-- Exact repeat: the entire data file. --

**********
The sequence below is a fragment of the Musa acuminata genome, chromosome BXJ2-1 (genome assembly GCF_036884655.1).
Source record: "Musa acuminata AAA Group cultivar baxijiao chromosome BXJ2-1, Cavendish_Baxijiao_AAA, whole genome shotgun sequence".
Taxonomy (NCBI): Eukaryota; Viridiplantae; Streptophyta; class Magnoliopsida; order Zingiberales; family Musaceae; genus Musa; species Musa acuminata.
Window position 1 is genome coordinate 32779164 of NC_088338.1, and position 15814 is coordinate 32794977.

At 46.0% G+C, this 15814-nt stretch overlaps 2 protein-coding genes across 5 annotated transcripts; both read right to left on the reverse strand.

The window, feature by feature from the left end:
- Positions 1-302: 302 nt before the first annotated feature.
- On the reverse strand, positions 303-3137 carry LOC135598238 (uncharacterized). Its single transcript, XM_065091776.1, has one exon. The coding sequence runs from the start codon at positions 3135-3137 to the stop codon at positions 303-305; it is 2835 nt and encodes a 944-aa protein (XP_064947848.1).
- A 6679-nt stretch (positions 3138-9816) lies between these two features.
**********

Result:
The sequence below is a fragment of the Musa acuminata genome, chromosome BXJ2-1 (genome assembly GCF_036884655.1).
Source record: "Musa acuminata AAA Group cultivar baxijiao chromosome BXJ2-1, Cavendish_Baxijiao_AAA, whole genome shotgun sequence".
Taxonomy (NCBI): Eukaryota; Viridiplantae; Streptophyta; class Magnoliopsida; order Zingiberales; family Musaceae; genus Musa; species Musa acuminata.
Window position 1 is genome coordinate 32779164 of NC_088338.1, and position 15814 is coordinate 32794977.

At 46.0% G+C, this 15814-nt stretch overlaps 2 protein-coding genes across 5 annotated transcripts; both read right to left on the reverse strand.

The window, feature by feature from the left end:
- Positions 1-302: 302 nt before the first annotated feature.
- On the reverse strand, positions 303-3137 carry LOC135598238 (uncharacterized). Its single transcript, XM_065091776.1, has one exon. The coding sequence runs from the start codon at positions 3135-3137 to the stop codon at positions 303-305; it is 2835 nt and encodes a 944-aa protein (XP_064947848.1).
- A 6679-nt stretch (positions 3138-9816) lies between these two features.